Big subject, big nuisance. These types of lesions can be a devil to diagnose and treat successfully. The main problem is as to which comes first. Periodontic lesion or endodontic lesion? Or is it both?
Careful diagnosis is required followed by a detailed discussion with the patient so that they are fully aware of the implications of such lesions.
Periodontal and endodontic lesions are both anaerobic mixed infections and, according to the classic arrangement (Simon et al 1972), are as follows:
• Primary endodontic with secondary periodontitis
• Primary periodontal with secondary endodontic
• Combined lesions with each area being independently diseased.
Infection can theoretically spread from one area to the other through the apical and lateral canal system and through connections into the furcations of molars. Root perforations and root fractures may also be implicated.
There are a number of ways of differentiating between the two but there are areas of grey that simply confuse.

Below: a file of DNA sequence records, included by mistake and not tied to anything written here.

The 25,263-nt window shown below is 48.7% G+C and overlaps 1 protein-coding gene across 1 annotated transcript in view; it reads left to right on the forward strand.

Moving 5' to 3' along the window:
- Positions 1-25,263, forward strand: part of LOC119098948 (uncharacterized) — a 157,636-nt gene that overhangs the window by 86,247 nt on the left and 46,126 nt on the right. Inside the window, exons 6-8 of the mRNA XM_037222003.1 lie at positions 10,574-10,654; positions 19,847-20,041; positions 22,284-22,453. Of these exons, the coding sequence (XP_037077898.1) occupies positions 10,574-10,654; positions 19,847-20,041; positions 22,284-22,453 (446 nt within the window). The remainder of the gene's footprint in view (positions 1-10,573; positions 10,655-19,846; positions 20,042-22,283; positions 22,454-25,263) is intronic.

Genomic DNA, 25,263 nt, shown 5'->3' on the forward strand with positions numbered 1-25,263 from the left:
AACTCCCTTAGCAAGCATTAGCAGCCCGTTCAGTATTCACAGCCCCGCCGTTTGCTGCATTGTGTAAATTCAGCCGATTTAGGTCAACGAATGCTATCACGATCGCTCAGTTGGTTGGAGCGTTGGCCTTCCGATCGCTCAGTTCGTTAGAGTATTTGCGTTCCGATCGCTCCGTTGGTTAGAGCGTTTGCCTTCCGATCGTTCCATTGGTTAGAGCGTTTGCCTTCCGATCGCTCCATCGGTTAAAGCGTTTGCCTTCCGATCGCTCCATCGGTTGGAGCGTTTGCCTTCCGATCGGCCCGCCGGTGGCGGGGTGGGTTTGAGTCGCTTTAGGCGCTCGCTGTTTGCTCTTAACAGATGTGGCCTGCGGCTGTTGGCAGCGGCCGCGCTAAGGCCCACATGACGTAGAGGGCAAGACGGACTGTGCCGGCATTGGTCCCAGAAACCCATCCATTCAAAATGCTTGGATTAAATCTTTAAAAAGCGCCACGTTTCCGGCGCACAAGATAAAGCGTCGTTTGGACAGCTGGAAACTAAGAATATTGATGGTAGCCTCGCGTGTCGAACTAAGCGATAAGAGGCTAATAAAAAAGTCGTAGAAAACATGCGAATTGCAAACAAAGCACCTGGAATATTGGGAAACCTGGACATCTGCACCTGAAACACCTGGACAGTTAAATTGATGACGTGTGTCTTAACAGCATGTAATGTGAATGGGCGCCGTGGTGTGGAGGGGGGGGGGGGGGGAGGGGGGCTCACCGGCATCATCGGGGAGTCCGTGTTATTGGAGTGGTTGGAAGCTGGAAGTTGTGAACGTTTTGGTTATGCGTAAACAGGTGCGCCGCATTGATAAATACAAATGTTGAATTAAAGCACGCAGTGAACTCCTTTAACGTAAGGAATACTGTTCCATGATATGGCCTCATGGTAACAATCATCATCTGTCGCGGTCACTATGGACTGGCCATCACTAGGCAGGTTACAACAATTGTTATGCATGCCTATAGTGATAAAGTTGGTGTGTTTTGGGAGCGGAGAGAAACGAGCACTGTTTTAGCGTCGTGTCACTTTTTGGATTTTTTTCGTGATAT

However, a few important indicators are:
• Tooth vitality. Periodontal lesions are mainly positive with endodontic lesions negative or unclear
• Heavily restored teeth may indicate an endodontic origin. Lack of a restoration (except where trauma may have occurred) is likely to indicate a periodontic lesion.
• Lack of periodontal disease elsewhere in the mouth may indicate endodontic rather than periodontic origin
• Radiographically, an endodontic lesion may show as narrow, U-shaped and with apical involvement. With periodontic lesions the apex may not be involved.
Like many things, I think we need to take a balanced approach, combining all the presenting features and coming to our best diagnosis.
Treatment for a primary endodontic lesion involves root canal therapy. Generally the prognosis for these teeth is good. Primary periodontal lesions are treated via periodontal therapy. The difficulty lies when we are not sure. Do we perform the periodontal therapy first or the endodontic?
It is suggested that the endodontic therapy is performed first to avoid potential damage to the periodontal structures that are capable of regeneration. But what if we are wrong and we have subjected the patient to irreversible treatment?
Sometimes we just have to take the plunge based on our best estimate. If endodontic therapy is performed, it must be done to the highest standards to ensure we give the lesion the very best chance of resolving.
Combined lesions can be a problem and have the worst prognosis. Root resection and hemi-section following root canal therapy may be options. Extraction and replacement with an alternative restoration must not be forgotten as a treatment option. Diagnose the best you can and discuss what the patient would like.